Income inequality becomes person of leisure inequality. I can just imagine the social unrest when low-skilled workers work five or six days a week to earn their way, whereas the skilled elite work a day or two a week and spend the rest of the time at camps bay reading books and socialising. Not a way to impress the previously disadvantaged.

The Woodstock Revival

Parks and beaches, books and home movies – all forms in inexpensive entertainment will spike in popularity. With plenty of free time and little income, even stamp collecting may become fashionable.

With all this free time and limited financial resources, I can only imagine what will happen to our birth rate.

The End of Education

Invest in your own education? Delay working and spend money on Masters programmes? Definitely not. Only those who intend to leave the minute they have their skills will bother with advanced education.

The investment of time and money will never repay itself, and since the R550,000 cap is an annual cap, any year that is lost is lost for good. No advanced education, no research and development and technological progress. Nobody to teach the more basic education programmes either for that matter.

On the upside, we’ll have more artists and poets than accountants, engineers and doctors – you know the skills most valued and most in short supply currently.

Increase in costs of training

The costs of training staff will increase for skilled positions.  Jobs that required one fulltime person to perform previously could now be shared between 2 or 3 or more. Each of these people need to be trained. Decrease in productivity, decrease in the attractiveness of labour as an input.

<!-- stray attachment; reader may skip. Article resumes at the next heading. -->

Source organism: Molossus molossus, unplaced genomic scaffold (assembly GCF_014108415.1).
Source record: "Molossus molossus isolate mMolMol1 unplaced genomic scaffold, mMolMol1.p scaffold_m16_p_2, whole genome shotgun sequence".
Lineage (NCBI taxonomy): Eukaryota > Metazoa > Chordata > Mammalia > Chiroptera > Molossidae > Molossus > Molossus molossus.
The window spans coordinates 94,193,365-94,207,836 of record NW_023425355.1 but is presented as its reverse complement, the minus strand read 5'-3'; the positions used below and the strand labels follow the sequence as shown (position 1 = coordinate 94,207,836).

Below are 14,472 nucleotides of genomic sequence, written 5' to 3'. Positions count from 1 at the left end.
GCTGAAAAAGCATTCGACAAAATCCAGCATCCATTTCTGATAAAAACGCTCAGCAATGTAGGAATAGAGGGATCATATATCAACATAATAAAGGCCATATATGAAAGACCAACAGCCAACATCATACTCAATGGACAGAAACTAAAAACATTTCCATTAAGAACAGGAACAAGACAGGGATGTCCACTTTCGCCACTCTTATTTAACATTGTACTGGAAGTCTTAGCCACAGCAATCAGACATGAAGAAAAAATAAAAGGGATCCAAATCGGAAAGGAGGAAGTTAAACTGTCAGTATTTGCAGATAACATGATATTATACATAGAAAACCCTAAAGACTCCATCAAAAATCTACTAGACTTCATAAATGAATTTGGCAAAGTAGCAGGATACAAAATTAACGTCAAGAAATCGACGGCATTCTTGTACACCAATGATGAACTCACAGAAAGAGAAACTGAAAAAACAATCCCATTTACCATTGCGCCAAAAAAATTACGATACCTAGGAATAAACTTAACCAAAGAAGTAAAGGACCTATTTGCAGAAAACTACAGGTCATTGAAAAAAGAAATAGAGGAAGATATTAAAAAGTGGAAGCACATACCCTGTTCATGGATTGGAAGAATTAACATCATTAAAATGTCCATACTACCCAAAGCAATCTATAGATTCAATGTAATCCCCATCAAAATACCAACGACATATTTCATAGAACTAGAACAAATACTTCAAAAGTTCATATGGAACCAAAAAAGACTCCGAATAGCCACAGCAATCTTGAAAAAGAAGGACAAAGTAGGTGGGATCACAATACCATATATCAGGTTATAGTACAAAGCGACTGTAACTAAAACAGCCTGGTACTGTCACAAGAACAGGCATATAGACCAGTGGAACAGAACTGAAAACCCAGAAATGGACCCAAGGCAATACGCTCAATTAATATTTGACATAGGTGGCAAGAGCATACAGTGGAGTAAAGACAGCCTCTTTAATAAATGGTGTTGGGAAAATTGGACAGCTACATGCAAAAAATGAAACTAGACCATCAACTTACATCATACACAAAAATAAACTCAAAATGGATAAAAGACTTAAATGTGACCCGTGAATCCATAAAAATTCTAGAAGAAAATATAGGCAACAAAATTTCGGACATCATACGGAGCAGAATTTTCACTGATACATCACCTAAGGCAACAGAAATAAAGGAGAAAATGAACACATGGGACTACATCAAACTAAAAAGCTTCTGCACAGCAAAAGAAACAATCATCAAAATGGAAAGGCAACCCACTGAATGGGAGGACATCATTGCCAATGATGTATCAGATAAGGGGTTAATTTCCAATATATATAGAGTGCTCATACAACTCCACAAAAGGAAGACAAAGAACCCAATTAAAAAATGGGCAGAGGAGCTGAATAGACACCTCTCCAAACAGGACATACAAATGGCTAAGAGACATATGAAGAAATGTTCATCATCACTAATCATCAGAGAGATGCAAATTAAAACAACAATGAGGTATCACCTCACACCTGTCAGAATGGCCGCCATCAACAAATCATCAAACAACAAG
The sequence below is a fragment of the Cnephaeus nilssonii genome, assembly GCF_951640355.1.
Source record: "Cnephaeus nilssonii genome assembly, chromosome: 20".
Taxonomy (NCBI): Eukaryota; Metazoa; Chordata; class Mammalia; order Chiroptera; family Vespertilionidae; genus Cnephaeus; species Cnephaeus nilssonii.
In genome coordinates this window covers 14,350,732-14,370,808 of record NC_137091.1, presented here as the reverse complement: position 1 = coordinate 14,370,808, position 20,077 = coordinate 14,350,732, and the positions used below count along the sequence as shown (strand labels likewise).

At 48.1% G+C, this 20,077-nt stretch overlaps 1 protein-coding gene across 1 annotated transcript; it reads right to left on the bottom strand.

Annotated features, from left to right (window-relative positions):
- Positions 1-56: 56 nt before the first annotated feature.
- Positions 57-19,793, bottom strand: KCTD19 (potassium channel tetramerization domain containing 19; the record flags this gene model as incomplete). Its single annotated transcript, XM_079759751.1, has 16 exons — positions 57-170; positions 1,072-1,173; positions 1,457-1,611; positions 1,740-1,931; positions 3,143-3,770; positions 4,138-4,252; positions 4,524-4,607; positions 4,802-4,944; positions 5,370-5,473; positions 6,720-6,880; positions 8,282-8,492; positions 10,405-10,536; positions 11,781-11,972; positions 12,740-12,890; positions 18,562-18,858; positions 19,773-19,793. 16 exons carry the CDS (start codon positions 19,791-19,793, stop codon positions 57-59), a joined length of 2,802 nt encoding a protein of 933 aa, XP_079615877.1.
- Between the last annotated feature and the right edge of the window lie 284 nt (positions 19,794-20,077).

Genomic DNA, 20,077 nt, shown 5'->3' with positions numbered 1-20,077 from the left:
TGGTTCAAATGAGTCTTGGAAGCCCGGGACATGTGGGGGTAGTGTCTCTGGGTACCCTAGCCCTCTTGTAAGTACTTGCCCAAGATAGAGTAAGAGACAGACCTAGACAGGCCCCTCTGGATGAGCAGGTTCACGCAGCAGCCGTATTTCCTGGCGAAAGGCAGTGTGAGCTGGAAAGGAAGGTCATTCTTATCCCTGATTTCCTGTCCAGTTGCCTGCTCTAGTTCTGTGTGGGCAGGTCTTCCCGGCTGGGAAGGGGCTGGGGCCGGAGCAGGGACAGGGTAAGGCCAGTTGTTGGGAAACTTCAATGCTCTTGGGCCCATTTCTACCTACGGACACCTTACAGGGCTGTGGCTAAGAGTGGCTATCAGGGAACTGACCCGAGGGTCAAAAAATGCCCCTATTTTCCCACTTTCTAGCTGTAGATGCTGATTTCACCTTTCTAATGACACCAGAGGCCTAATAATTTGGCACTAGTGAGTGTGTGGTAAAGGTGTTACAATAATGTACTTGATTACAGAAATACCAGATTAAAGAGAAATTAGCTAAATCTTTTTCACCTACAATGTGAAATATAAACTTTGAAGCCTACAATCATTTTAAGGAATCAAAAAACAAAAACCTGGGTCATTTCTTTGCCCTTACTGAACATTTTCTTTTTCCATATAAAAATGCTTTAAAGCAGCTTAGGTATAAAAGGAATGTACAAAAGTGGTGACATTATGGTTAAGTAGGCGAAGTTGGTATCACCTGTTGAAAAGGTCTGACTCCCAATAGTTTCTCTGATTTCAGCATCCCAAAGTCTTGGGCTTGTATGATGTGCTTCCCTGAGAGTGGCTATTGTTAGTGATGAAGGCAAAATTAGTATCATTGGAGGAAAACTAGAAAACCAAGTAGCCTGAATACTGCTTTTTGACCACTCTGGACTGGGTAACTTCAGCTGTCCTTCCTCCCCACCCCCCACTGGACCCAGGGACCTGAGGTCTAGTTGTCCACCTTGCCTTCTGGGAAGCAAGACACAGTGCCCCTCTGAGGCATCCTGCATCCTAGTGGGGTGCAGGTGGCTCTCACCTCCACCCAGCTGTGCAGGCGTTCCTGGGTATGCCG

Revival of the Barter Economy

You mow my law, I’ll do your books. You fix my car, I’ll invite you and a few hundred of my other “friends” to a musical performance I’m arranging.  Can you imagine the legislation trying to prevent this? All this energy is entirely wasted and the inefficiencies of a barter system (we use money as a medium of exchange for good reason) reduce economic capacity.

Further, none of these good and services will attract VAT since they are part of the enormous grey economy, yet again reducing revenue available for economic development.

Personal services will be more affected here. I’m not sure how easy it will be to manufacture a car on a production line in exchange for clothing design, but I am confident an entire industry will be created to solve this very problem.

The Agricultural Revolution

Division of labour and specialisation will take a back seat to self-sufficiency. Every good that must be purchased requires the generation of income. Given the limited supply of income, individuals, families, neighbourhoods and book-clubs will co-operatively grow vegetables and raise sheep, bake bricks and build houses, make furniture and babysit the huge number of babies.

Making computers this way is harder, so there will be much less of that in the economy.

Division of labour is one of the single biggest reasons for economic growth in the industrialised era. Comparative advantage (of people, not countries) means that everyone is collectively better off when each of us specialises.

Massive Recession, Deflation and the end of the Vuvuzela

Finally, seriously, and most importantly of all, this suggestion will drive the economy into recession.  Has Patel forgotten that in an economy we collectively earn what we collectively spend, less what we collectively save? And savings are available for investment, allowing development over time.